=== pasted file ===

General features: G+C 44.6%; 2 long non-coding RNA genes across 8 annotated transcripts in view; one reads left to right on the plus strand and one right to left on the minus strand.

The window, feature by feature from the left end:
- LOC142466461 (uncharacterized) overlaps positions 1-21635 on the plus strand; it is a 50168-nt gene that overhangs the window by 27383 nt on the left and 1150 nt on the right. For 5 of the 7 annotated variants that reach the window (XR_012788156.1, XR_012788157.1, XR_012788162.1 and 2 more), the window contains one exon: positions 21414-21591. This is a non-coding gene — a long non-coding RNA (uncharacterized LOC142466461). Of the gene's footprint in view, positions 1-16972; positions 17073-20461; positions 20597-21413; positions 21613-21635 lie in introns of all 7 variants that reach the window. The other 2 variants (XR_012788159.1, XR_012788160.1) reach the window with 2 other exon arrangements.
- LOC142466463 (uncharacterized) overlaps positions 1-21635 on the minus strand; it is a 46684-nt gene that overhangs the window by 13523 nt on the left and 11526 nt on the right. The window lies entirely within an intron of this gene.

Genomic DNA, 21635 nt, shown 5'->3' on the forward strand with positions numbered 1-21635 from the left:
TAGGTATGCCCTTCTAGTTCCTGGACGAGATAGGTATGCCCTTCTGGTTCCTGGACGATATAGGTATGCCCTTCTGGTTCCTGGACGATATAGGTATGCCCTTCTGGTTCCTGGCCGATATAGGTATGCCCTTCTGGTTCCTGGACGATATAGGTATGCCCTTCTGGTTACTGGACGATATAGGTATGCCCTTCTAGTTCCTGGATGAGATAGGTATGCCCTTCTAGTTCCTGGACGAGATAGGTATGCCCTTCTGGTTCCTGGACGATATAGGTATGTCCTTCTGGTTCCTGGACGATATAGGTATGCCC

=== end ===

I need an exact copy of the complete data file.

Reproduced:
General features: G+C 44.6%; 2 long non-coding RNA genes across 8 annotated transcripts in view; one reads left to right on the plus strand and one right to left on the minus strand.

The window, feature by feature from the left end:
- LOC142466461 (uncharacterized) overlaps positions 1-21635 on the plus strand; it is a 50168-nt gene that overhangs the window by 27383 nt on the left and 1150 nt on the right. For 5 of the 7 annotated variants that reach the window (XR_012788156.1, XR_012788157.1, XR_012788162.1 and 2 more), the window contains one exon: positions 21414-21591. This is a non-coding gene — a long non-coding RNA (uncharacterized LOC142466461). Of the gene's footprint in view, positions 1-16972; positions 17073-20461; positions 20597-21413; positions 21613-21635 lie in introns of all 7 variants that reach the window. The other 2 variants (XR_012788159.1, XR_012788160.1) reach the window with 2 other exon arrangements.
- LOC142466463 (uncharacterized) overlaps positions 1-21635 on the minus strand; it is a 46684-nt gene that overhangs the window by 13523 nt on the left and 11526 nt on the right. The window lies entirely within an intron of this gene.

Genomic DNA, 21635 nt, shown 5'->3' on the forward strand with positions numbered 1-21635 from the left:
TAGGTATGCCCTTCTAGTTCCTGGACGAGATAGGTATGCCCTTCTGGTTCCTGGACGATATAGGTATGCCCTTCTGGTTCCTGGACGATATAGGTATGCCCTTCTGGTTCCTGGCCGATATAGGTATGCCCTTCTGGTTCCTGGACGATATAGGTATGCCCTTCTGGTTACTGGACGATATAGGTATGCCCTTCTAGTTCCTGGATGAGATAGGTATGCCCTTCTAGTTCCTGGACGAGATAGGTATGCCCTTCTGGTTCCTGGACGATATAGGTATGTCCTTCTGGTTCCTGGACGATATAGGTATGCCC